We Need More Women in These 3 Important Areas of STEM

We Need More Women in These 3 Important Areas of STEM

Long before Dr. Elizabeth Blackwell became the first woman to receive her MD in 1849, women had secretly studied and practiced medicine, often in disguise. Until less than 200 years ago, brave women throughout history had to assume false male identities to do the singularly important work of saving lives.

Written history shows us that this practice extends as far back as the 4th century A.D., when an Athenian woman named Agnodike cut off her hair and risked punishment of death to study with a medical disciple of the early scholar Hippocrates. Less than 200 years ago, a woman named Margaret Ann Bulkley led a 40-year career as a talented British army surgeon under the alias “Dr. James Barry.” Known by colleagues as “the beardless lad,” her ruse went undiscovered until her death in 1865.

Today, women who study medicine face no limits as to what they can accomplish. In fact, in 2018, the Washington Post revealed that women now make up a majority of the incoming medical student population in the U.S.

While women’s equality has come far in the biological sciences, there are still STEM disciplines that are severely lacking in female students and professionals. The three listed below are the areas of STEM where women are the most underrepresented.


Computer Science

Computer science involves the study of the theory, hardware, and software of computers and computational systems. Popular specialized areas of computer science include subjects like robotics, bioinformatics, artificial intelligence, computer game development, and cryptography. Research from the nonprofit organization Code.org suggests that nearly 60 percent of new jobs in all STEM fields are in computing. Computer science majors also tend to earn 40% more than the average college graduate.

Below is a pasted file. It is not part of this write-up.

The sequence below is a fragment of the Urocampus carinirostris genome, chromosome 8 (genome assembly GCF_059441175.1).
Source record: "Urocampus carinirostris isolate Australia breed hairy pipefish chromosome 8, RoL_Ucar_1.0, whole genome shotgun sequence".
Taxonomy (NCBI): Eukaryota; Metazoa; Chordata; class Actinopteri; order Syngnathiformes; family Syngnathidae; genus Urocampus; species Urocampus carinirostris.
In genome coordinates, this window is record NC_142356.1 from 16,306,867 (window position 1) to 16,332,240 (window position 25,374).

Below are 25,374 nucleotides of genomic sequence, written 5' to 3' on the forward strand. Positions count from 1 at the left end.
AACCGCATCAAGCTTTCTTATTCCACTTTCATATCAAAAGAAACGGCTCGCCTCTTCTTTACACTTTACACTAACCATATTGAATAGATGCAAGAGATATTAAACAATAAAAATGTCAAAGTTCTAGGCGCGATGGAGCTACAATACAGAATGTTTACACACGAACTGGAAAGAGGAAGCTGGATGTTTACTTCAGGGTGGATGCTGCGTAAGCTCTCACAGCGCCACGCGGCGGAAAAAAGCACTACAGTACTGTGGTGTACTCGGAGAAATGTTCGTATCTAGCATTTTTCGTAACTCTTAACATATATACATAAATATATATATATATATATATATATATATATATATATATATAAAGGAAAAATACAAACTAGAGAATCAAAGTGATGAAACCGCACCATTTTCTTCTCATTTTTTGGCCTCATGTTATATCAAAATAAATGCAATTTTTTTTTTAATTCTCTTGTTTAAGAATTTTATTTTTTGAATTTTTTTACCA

Some are surprised to learn that women accounted for a full 37% of computer science majors in 1984. That number has since dropped to a mere 18%. Professions in computer science are the primary source of new wages in America and are anticipated to grow at a rate twice that of jobs in other fields. If we don’t find a way to encourage women to pursue computer science, half of the world’s population will be at a severe disadvantage in the future job market.

Experts have not identified one unifying reason behind this trend, but many point to an industry culture designed to appeal to male computer scientists. This culture often leaves female computer scientists feeling unwelcome at best and unwanted at worst. These stereotypes may be rooted in the early days of the personal computer—for example, the first PCs were advertised almost exclusively to men and boys. 


People who study engineering learn how to apply the principles of math and science to solve technical problems. Their work is centered primarily on bringing complex ideas to life. They also are at the forefront of finding practical ways to use new scientific discoveries. Engineers are integral to the design and construction of bridges and infrastructure, airplanes and spaceships, medical devices, and even the systems we use to manage biological resources efficiently.